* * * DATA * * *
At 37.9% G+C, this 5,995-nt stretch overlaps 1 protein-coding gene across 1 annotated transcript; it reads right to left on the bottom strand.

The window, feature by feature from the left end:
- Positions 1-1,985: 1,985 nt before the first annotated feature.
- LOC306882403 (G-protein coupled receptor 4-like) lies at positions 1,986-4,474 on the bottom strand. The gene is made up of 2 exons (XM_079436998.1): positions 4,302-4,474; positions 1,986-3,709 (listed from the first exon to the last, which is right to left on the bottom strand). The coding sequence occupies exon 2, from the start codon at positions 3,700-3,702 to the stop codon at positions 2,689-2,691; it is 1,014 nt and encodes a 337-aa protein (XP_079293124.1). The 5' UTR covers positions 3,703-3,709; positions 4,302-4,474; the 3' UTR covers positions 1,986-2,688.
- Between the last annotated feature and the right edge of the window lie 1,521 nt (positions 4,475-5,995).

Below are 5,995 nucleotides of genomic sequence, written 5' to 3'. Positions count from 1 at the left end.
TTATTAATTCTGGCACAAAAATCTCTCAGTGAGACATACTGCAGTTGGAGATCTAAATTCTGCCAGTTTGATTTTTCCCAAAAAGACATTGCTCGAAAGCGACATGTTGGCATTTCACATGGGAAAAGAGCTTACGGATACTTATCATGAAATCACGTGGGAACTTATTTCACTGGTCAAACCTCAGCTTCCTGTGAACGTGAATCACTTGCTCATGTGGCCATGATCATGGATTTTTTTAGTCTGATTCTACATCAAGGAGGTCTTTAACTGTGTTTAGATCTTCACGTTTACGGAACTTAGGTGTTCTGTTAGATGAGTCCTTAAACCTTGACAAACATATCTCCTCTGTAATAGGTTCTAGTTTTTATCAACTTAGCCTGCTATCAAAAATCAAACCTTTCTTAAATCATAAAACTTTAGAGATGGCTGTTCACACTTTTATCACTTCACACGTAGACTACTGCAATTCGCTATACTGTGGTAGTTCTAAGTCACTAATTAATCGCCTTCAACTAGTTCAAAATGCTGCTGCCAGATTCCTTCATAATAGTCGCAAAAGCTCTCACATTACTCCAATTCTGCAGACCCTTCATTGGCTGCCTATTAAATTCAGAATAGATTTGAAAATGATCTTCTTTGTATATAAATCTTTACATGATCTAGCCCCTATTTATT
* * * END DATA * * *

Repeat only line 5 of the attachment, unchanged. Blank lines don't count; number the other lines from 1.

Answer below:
- Between the last annotated feature and the right edge of the window lie 1,521 nt (positions 4,475-5,995).